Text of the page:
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Signs of the cross

by davesandel on June 3rd, 2012

Sunday, June 3, 2012

Trinity Sunday

Matthew 28:16-20

Jesus told his disciples to meet him on a mountain.  When they were all there, he told them, “All power in heaven and on earth has been given to me.  God authorized and commanded me to commission you: Go out and train everyone you meet, far and near, in this way of life, marking them by baptism in the threefold name: Father, Son and Holy Spirit.  Then instruct them in the practice of all I have commanded you.  And I will be with you always.”

         Sometimes I get to officiate weddings.  Those are some of the best days of my life.  Recently I suggested to a couple that they make their wedding kiss last awhile so I could read the doxology over them.  “The Lord bless you and keep you, the Lord make his face shine upon you and be gracious to you.  The Lord lift up his countenance upon you, and give you peace.”

That takes about nine seconds to say.  Which makes for a pretty long kiss.  But the groom decided to swoop his bride, and that made it even longer.  So while they were continuing their kiss, I added the sign of the cross to the blessing.  “In the name of the Father and the Son, and the Holy Spirit.  Amen!”

Martin Luther said of the “Amen”: “Never think you are kneeling or standing alone, rather think that the whole of Christendom is standing there beside you and you standing among them in a common, united petition … with them you can say, ‘Very well: God has heard my prayer!  This I know as a certainty and a truth.’  This is what amen means.”

A man and woman in love celebrate the certainty of their Amen! with a long, long kiss.  Jesus claps his hands in joy.  The Father beams.  And the Holy Spirit dances around them, holding them just off the ground.  The holy power of Relationship swept through that wedding – between me and the couple, between their friends and family, between them, between all of us and God.  Invisibly, silently applauding and laughing, there was the whole of Christendom, together with the Trinity, rejoicing in love.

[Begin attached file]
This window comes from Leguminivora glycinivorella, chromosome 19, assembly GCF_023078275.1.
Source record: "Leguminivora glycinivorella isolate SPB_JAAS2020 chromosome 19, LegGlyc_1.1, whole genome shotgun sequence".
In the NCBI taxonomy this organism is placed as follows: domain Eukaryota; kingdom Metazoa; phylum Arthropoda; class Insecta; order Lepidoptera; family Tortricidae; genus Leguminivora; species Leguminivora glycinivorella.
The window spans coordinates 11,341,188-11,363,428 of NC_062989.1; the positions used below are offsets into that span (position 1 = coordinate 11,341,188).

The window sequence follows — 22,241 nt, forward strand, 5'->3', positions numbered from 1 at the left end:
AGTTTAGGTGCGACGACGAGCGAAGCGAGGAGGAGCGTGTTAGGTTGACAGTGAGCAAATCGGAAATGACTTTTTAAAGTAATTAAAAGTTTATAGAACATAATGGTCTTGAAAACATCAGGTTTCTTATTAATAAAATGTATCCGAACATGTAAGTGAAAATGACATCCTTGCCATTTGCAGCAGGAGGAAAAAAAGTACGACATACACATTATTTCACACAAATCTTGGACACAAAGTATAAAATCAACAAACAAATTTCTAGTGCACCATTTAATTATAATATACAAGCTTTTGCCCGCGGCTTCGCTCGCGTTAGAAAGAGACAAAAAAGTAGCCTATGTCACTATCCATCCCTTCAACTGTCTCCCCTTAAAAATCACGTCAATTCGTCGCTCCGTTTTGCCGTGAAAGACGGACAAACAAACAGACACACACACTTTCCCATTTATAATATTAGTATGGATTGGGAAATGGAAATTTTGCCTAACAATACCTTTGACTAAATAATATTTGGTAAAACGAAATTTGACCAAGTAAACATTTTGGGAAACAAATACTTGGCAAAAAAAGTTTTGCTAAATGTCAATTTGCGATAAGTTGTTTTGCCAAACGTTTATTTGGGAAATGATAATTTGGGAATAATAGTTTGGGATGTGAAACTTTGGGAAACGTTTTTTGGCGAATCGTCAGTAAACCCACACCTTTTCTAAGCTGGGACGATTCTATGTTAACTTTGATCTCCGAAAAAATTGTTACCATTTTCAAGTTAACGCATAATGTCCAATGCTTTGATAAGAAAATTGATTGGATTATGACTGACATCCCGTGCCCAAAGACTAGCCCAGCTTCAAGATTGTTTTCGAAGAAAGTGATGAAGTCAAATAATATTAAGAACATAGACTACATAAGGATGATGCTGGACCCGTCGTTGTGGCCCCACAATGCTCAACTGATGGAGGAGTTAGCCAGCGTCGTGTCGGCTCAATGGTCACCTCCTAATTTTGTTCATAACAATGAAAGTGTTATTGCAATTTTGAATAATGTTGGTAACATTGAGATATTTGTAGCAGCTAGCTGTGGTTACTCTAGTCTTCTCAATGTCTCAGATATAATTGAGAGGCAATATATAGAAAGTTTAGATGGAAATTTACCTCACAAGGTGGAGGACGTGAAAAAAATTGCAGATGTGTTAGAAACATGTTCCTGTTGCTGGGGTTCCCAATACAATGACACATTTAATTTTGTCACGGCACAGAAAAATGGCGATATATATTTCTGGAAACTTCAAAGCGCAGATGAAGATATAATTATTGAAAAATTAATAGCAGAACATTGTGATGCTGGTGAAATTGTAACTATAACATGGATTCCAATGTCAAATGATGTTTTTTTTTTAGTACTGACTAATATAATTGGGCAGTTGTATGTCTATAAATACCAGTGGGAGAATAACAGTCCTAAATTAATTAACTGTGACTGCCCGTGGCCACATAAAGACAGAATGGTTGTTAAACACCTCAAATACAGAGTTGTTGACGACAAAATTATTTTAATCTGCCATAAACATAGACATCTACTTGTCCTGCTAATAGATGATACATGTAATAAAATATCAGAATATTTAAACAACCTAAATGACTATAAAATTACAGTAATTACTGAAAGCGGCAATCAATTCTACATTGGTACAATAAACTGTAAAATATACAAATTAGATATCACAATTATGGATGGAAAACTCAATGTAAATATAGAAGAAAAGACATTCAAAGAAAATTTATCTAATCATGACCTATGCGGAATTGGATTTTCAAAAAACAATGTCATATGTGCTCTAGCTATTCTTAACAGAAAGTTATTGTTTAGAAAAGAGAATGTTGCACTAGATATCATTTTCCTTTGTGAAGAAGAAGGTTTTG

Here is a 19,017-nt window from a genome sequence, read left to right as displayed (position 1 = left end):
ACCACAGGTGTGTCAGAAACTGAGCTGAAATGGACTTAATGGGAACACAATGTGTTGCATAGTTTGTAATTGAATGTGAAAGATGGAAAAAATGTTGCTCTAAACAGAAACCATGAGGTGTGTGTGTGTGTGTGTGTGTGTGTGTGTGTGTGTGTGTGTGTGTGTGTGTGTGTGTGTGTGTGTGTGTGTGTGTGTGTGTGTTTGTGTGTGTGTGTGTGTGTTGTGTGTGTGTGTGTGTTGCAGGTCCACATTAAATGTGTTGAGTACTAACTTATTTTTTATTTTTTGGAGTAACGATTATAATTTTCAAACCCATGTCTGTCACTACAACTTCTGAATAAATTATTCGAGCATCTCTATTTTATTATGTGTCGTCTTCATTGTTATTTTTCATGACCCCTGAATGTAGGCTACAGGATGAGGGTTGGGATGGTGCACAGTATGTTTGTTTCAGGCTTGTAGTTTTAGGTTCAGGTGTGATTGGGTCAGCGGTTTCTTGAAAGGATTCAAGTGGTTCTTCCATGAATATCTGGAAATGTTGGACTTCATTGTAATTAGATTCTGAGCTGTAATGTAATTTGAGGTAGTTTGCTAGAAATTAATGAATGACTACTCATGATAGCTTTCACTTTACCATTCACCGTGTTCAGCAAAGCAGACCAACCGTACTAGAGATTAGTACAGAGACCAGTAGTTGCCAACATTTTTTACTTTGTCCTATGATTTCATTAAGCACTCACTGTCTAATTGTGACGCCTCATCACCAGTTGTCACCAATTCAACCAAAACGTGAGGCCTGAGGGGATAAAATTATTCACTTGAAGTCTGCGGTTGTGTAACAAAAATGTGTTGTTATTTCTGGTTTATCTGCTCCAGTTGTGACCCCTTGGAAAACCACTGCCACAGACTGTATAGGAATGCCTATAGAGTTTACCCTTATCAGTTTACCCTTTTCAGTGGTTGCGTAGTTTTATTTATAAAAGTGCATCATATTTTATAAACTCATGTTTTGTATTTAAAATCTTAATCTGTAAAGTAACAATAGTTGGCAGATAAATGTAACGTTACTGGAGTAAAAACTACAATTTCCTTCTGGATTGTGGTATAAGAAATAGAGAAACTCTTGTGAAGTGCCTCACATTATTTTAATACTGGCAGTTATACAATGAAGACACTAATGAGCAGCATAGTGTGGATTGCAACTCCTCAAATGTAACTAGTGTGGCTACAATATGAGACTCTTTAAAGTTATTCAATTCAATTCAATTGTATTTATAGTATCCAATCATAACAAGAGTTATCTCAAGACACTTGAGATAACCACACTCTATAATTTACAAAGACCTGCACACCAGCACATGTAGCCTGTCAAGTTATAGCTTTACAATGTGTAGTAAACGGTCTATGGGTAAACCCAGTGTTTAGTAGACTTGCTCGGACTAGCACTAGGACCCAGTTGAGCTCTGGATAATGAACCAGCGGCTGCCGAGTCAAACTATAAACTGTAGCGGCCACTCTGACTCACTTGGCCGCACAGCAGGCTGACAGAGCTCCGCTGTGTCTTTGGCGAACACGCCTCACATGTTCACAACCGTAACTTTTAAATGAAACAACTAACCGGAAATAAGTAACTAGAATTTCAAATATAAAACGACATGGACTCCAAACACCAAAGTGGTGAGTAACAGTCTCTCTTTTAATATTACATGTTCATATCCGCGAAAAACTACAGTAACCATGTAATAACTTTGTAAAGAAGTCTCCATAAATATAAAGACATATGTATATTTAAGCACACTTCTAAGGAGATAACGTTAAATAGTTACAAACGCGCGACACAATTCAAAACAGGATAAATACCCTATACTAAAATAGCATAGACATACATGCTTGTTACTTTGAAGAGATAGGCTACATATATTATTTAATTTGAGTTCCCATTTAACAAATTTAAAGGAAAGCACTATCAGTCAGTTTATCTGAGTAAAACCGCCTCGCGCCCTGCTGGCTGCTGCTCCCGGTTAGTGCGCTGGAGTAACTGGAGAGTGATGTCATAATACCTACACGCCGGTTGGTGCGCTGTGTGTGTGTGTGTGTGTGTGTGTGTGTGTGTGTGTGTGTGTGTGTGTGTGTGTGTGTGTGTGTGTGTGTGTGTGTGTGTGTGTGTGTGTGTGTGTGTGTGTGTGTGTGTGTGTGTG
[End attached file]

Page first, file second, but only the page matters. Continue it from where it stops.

According to Robert Barron during one of his wonderful Catholicism videos, it was Aristotle who said a man and woman don’t so much fall in love with each other, as they fall in love together with a “transcendent third.”  The resulting tri-unity is stronger than death.  In Ecclesiastes, a similar idea is more earthily expressed, “A cord of three strands is not easily broken.”

Just like partners do in a marriage, God insists on having all of me.   He swoops me and kisses me on the lips for nine seconds and keeps on kissing.  I learn to kiss him back.  But beyond his love the Maker of heaven and earth has no “need” of me, so He sends me back into the world, transformed, carrying the Kiss.  And all creation sings.  The Trinity is making life again.  Giving us love, again.

The earth is full of your mercy, Lord.  All your works are trustworthy.  Let all of us who dwell in your world show you reverence, for you speak and it comes to be; your plan stands forever.  Your eye is upon us; you deliver our souls from death.  We wait for you, Lord.  You are our help and our shield.  Only in you will our hearts rejoice.  Lord, let your mercy be upon us, let your mercy fall upon us.  (Psalm 33)

* Here is Father Barron talking about this idea in a different context:

Monday, May 28 marked the beginning of “Ordinary Time” in many churches.  This will last until the beginning of Advent.  Thanks for reading these devotions with me and many others; during Ordinary Time I won’t be writing them.  See you again on December 2.  God bless you.


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